The Benefits of Local Sourcing: Mitigating Externalities (5/5)

In this week’s blog post, we explore some of the externalities that occur when a compan...

Local sourcing in the cannabis industry

In this week’s blog post, we explore some of the externalities that occur when a company only sources and manufactures products globally. We will continue to reference and tie in our concept of circularity in our examination of some of these externalities. While it is true that globally sourcing raw materials and manufacturing can sometimes lead to cheaper production costs, there are some cost-saving advantages associated with regional sourcing. This is in addition to the many advantages that won’t ever show up on a business’ balance sheet but are more even important when examining the long-term impact our businesses can have on the environment and our local communities. When businesses attempt to save money in the short-term, we often forget about the long-term costs to society overall. Many of the externalities that we have observed with global supply chains directly impact our local communities and the environment in a negative way that often creates significantly higher costs down the road.

Sana Packaging’s supply chains are an example of how a small business can achieve real cost-savings by utilizing a predominantly regional supply chains as we strive towards a circular economy. By structuring our supply chains with a focus on sustainability and regional sourcing whenever possible, we have been able to cut out some major expenses. Because most of our raw materials are sourced regionally and all our products are manufactured regionally and shipped directly to customers, we have largely eliminated the need to pay for expensive warehousing.

Beyond traditional cost savings, we believe that global supply chains create a lot of negative externalities in the environment and local communities. When companies focus on attempting to mitigate the negative externalities associated with their supply chains, the cost-benefit occurs far beyond their bottom line. It appears that in a rush to participate in the global economy and the perceived advantages that come with it, many business owners have missed a crucial point: what is the actual impact these decisions have environmentally and within local communities? Is it worth saving money on raw materials if it means putting a local operator out of business? Is it worth saving money in the short-term if it requires exponentially higher costs to try to reduce the damage caused by increased greenhouse gas emissions in the long-term? These are the kinds of questions that we are not only asking ourselves every day but hoping to inspire other businesses to begin to ask themselves as we look to build a better future.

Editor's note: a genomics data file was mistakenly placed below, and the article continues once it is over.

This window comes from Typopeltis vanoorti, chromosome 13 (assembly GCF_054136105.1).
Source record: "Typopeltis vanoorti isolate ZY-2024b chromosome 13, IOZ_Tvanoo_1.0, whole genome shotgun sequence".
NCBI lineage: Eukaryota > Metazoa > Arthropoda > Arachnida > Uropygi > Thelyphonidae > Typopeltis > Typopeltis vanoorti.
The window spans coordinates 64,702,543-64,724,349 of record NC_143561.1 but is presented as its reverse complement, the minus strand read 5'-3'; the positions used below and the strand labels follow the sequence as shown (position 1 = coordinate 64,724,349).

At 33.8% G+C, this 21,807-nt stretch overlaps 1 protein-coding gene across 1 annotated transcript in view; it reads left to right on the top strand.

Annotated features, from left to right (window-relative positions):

The rise in awareness around sustainability has created a category of consumers who want to associate themselves with environmentally friendly businesses that are actively working to support their local communities. We also believe that regional supply chains can have the same impact on business relationships as well. We have seen how utilizing regional sources whenever possible, in addition to regional manufacturing, can lead to new partnerships and create new business opportunities in addition to helping create a powerful brand image within our local communities. Establishing local supply chains gives a business the ability to give back to the same community within which the business itself is thriving, which can have a positive impact far beyond the bottom line. We believe it is so important to build positive relationships with other businesses within the local community that the benefits far outweigh any potential higher costs of production per unit. This is how we can eventually transition from the traditional economic model to a circular one and help create the kind of lasting change that is necessary to create a truly sustainable economic model.

We believe a regional model is the best way to mitigate the negative externalities that may save a business money in the short-term but create many additional long-term “costs” socially, environmentally, and within local communities. By utilizing local sources and regional manufacturing as much as possible, we are not just attempting to save money. As a company, we are doing our best to keep resources circulating locally to help build up our communities, all while doing the best we can to limit our impact on the environment. That is also why we have chosen to manufacture our products out of 100% plant-based hemp plastic, 100% reclaimed ocean plastic, and other sustainable materials. These are not perfect solutions by any means, but there will always be limitations to any solution to a complex and multi-faceted issue. We also know that while we have made progress in striving towards circularity, we can do even better. In attempting to be industry leaders in the movement towards circularity, we will continue to push ourselves as a company and ask ourselves the same difficult questions we encourage other businesses to ask themselves.

Written by: Galen Kuney, Sana Packaging Intern